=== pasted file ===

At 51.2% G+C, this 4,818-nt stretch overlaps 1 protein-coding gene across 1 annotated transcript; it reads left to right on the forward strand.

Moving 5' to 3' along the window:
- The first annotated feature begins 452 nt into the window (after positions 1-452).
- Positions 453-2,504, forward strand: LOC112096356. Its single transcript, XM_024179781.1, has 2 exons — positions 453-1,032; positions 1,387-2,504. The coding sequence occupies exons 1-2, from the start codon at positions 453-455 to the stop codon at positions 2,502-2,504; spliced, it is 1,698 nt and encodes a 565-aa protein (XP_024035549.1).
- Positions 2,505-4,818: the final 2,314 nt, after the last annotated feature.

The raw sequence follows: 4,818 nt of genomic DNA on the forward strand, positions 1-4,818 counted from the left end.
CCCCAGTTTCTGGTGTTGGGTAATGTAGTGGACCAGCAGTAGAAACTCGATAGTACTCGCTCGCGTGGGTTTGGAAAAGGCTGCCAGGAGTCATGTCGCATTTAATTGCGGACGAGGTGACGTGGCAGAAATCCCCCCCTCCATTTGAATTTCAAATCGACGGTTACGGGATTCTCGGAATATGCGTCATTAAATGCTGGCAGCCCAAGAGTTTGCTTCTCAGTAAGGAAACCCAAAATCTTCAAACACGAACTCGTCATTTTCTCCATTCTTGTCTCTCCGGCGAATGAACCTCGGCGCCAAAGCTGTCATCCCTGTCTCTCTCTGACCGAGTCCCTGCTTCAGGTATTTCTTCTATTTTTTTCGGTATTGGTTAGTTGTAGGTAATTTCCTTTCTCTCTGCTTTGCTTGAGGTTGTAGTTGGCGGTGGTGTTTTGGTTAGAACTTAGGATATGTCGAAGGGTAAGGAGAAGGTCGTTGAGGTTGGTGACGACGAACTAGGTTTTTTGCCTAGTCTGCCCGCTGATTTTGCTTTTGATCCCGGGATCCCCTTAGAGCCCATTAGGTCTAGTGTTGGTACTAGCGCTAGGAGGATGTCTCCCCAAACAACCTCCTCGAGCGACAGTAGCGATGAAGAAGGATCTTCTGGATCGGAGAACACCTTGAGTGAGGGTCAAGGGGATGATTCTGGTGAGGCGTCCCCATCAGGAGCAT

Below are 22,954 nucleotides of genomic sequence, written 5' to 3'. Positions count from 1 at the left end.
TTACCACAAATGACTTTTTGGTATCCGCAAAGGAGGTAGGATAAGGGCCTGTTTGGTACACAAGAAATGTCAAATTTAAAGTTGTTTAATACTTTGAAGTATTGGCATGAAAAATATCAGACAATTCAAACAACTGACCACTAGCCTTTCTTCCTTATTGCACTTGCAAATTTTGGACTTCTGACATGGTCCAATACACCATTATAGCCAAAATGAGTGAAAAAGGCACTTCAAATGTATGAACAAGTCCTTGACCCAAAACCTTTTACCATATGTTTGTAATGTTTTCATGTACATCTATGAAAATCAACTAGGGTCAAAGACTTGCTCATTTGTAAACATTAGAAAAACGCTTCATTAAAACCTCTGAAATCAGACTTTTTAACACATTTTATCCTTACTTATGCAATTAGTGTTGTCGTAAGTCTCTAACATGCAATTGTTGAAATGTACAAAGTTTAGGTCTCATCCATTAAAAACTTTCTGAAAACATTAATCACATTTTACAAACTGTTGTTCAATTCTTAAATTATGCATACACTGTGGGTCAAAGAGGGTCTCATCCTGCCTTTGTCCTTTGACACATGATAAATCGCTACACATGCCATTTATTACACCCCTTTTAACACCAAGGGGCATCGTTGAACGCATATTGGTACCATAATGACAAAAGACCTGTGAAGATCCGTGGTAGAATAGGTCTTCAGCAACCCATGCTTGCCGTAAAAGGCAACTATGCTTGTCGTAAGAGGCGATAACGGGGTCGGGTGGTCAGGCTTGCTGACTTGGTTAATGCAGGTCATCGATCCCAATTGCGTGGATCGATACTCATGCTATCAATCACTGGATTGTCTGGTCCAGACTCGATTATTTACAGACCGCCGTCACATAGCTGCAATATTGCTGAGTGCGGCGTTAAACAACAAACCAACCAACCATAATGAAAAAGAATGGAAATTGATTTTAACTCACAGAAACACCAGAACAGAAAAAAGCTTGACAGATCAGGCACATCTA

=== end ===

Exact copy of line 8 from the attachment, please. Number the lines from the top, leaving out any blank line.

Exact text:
Below are 22,954 nucleotides of genomic sequence, written 5' to 3'. Positions count from 1 at the left end.